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Georgia has charged 61 'Stop Cop City' protesters with racketeering

ARI SHAPIRO, HOST:

First, we go to Georgia, where 61 people have been indicted on racketeering charges stemming from ongoing protests of a new public safety training facility near Atlanta. The charges, brought by the state's Republican attorney general, allege the group took part in, quote, "anarchist actions" to stop construction on the site. Georgia Public Broadcasting's Amanda Andrews is following the story. Hi there.

AMANDA ANDREWS, BYLINE: Hey there.

SHAPIRO: So about 60 people face racketeering charges, which are usually reserved for gangs and other criminal organizations. How do prosecutors argue that it applies here?

ANDREWS: So the 109-page indictment argues that these people are, quote, "militant anarchists, eco-activists and community organizers" and allegedly all part of the group called Defend The Atlanta Forest. So for the past two years, groups have mobilized against the center they call Cop City. It's a $90 million, 86-acre training center for police, firefighters and other first responders in the middle of a forest. There have been protests, marches, public comments, even a music festival to oppose it. But also, people have been literally occupying the forest land. There's been some vandalism of construction equipment and even vandalism towards people involved with the project.

Now, this is the same sweeping racketeering law used just last month to charge former President Donald Trump and his allies for their failed effort to overturn Georgia's 2020 election. In this case, the attorney general, Chris Carr, says these protesters conspired to stop the construction of the center by their action. The ACLU of Georgia says applying the RICO Act here is anti-democratic. That's what Policy director Christopher Bruce told me.

CHRISTOPHER BRUCE: The Racketeering Influence and Corrupt Organizations Act to be used against protesters is a means of quelling political dissent.

SHAPIRO: And so is he saying that what started as a disagreement over a new training center has escalated into these RICO charges?

ANDREWS: Exactly - this all came to a head in January of this year during a law enforcement raid on the people living in the forest. Manuel Paez Teran, known as Tortuguita, was shot and killed by the Georgia State Patrol, and tensions kicked into overdrive after that. So state officials started charging protesters with domestic terrorism, and the community was also having concerns. They have to cut down a major forest in a working-class Black neighborhood to build this project, and people are worried the new training center would further militarize the police.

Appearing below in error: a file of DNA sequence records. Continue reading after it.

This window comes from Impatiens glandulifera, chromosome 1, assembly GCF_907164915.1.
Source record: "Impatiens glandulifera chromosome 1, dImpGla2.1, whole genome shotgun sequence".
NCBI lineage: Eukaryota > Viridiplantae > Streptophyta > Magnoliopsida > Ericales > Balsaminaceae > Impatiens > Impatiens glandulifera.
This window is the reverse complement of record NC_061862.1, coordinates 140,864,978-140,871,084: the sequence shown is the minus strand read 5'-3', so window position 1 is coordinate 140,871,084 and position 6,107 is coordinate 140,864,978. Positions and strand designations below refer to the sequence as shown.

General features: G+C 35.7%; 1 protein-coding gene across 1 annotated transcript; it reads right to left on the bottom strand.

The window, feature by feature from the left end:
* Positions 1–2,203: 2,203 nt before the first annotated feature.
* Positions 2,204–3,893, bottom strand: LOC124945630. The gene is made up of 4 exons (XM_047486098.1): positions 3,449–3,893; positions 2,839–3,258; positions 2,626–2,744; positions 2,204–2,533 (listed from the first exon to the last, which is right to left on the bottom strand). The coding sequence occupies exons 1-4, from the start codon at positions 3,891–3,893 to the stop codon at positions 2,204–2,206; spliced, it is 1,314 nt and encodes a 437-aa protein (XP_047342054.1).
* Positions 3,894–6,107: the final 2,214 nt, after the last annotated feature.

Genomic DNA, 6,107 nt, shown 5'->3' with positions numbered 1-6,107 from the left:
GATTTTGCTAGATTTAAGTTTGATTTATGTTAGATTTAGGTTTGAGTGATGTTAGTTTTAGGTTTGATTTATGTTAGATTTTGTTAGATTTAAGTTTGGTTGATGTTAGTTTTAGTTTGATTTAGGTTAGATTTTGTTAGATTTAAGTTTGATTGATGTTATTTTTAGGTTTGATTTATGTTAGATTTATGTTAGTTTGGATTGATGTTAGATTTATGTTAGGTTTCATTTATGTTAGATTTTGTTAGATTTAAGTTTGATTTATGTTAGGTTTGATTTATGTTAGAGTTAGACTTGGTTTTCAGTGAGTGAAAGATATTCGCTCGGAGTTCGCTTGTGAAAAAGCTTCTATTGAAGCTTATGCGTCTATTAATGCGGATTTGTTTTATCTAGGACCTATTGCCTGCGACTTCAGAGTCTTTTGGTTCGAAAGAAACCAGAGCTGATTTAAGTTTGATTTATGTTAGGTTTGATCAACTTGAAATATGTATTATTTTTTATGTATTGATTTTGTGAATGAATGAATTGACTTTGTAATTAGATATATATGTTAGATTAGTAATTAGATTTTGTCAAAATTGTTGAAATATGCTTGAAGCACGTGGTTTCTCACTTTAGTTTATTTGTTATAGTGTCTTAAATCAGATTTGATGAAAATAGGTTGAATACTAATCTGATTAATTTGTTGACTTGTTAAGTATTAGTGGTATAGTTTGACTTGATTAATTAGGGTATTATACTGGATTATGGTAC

So this is all happening with the backdrop of the 2020 racial justice movement brought by police killing of Black people, both with George Floyd in Minneapolis and, a few weeks later, the killing of Rayshard Brooks outside a Wendy's here in Atlanta. Ironically, Ari, those protests are both the reason city officials call for the training center and community activists oppose it.

SHAPIRO: And this is all happening at the same time that opponents are working to get enough signatures to put a question on the ballot that could stop funding the training center. Where does that effort stand?

ANDREWS: So organizers have to gather nearly 60,000 valid signatures from voters in Atlanta. They have until September 25. But legal action from the city's really complicating that process, so we're waiting for the courts to clarify how the petition will go on moving forward.

SHAPIRO: Amanda Andrews of Georgia Public Broadcasting, thanks for your reporting.

ANDREWS: Thanks for having me. Transcript provided by NPR, Copyright NPR.

NPR transcripts are created on a rush deadline by an NPR contractor. This text may not be in its final form and may be updated or revised in the future. Accuracy and availability may vary. The authoritative record of NPR’s programming is the audio record.

Amanda Andrews